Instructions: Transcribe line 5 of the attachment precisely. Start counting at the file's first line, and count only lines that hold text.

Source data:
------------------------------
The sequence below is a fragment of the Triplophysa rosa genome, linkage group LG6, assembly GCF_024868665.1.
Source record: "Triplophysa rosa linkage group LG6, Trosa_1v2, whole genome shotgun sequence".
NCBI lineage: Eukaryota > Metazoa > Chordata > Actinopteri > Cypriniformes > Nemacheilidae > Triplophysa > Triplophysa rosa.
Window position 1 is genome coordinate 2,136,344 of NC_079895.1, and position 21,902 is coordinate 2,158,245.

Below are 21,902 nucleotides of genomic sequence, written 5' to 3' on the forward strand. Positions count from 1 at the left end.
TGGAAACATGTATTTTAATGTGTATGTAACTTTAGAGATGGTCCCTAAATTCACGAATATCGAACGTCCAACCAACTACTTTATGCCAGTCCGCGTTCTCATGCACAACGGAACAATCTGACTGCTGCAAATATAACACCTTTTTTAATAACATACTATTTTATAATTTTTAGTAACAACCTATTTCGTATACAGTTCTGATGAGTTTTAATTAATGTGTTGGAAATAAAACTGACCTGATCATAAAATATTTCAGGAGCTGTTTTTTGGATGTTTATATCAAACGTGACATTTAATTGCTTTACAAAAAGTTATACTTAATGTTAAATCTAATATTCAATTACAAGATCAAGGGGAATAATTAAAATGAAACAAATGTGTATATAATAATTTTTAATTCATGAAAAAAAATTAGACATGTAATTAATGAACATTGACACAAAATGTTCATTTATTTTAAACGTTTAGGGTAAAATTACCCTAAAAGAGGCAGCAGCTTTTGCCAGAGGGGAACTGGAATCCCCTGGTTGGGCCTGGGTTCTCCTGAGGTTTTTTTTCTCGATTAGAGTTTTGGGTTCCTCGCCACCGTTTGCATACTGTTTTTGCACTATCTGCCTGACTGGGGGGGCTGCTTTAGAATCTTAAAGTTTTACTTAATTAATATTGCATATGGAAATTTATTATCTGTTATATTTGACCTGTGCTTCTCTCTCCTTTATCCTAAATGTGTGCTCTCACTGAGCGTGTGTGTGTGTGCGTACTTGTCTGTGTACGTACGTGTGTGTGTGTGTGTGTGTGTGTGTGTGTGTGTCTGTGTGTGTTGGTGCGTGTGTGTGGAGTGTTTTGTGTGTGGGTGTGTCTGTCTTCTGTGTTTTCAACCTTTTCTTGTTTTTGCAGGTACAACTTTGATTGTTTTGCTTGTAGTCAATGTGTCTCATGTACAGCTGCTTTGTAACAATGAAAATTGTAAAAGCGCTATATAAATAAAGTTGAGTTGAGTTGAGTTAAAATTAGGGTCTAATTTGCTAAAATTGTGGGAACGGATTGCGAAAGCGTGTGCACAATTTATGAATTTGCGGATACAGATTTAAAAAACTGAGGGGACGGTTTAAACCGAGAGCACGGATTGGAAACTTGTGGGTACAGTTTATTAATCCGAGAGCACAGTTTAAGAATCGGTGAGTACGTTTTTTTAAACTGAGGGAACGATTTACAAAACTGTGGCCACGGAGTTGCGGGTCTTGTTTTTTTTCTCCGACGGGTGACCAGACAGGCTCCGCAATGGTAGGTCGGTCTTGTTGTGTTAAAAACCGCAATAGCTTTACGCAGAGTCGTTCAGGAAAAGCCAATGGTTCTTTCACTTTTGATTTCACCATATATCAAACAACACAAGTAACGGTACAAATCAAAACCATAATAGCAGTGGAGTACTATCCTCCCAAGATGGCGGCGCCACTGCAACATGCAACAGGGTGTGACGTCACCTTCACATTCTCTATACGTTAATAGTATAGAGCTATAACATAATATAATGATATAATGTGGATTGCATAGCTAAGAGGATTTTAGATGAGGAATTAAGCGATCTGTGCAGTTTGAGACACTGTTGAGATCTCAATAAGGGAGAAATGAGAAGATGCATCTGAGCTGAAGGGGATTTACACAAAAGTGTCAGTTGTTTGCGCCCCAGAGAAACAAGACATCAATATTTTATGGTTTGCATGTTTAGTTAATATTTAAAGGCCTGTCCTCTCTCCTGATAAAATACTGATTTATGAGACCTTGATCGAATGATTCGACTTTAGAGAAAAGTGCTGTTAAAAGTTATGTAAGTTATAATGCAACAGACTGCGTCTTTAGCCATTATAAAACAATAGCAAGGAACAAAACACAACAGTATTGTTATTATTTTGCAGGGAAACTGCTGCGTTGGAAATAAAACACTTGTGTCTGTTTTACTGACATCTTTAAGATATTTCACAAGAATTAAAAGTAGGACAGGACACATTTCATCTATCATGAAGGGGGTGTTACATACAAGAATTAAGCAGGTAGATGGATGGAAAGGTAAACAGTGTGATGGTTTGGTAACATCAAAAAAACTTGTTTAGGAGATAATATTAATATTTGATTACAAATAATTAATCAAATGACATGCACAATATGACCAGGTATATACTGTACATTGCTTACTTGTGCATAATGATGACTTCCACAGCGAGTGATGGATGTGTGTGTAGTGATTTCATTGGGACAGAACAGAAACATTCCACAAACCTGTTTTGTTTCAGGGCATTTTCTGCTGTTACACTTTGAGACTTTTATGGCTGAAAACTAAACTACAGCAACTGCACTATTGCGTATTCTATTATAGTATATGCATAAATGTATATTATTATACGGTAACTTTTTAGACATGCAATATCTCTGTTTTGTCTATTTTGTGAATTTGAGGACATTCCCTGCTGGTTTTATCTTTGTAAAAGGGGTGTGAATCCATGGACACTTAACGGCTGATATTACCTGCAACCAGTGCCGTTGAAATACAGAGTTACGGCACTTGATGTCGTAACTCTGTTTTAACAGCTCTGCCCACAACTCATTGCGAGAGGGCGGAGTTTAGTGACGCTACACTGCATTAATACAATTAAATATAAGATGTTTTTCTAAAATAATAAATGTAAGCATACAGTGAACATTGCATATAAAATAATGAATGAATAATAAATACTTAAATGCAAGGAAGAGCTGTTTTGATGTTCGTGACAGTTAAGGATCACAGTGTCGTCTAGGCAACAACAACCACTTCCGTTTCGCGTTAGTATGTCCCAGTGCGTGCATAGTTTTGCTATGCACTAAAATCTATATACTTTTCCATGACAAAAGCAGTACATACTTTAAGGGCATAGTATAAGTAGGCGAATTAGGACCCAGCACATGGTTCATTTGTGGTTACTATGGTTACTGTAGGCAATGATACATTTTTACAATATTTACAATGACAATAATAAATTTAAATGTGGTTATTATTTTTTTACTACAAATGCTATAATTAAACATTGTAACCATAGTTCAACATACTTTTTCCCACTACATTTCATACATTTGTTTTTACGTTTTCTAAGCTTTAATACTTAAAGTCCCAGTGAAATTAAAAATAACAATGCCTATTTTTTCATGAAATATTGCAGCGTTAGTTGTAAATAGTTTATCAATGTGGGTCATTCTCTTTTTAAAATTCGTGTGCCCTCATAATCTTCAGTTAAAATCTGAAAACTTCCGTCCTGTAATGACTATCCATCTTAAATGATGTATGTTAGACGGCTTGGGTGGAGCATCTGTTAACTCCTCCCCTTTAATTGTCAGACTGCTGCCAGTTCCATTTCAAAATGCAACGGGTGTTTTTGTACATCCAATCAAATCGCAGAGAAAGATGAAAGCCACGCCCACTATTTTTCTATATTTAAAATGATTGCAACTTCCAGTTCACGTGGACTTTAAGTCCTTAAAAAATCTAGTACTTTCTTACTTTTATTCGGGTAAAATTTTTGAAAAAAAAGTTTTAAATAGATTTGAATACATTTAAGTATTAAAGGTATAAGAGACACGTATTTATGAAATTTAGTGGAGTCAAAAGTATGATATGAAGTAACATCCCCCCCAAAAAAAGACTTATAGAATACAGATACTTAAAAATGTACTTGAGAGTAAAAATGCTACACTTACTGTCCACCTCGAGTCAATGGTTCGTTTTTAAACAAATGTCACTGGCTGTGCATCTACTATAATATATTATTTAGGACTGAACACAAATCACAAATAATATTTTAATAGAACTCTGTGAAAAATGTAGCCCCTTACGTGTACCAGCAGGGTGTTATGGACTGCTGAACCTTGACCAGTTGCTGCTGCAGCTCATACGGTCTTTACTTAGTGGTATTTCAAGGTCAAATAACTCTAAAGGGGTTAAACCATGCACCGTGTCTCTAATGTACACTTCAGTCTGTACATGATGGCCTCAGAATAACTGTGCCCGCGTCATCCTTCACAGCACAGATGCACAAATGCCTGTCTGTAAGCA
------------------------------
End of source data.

Below are 21,902 nucleotides of genomic sequence, written 5' to 3' on the forward strand. Positions count from 1 at the left end.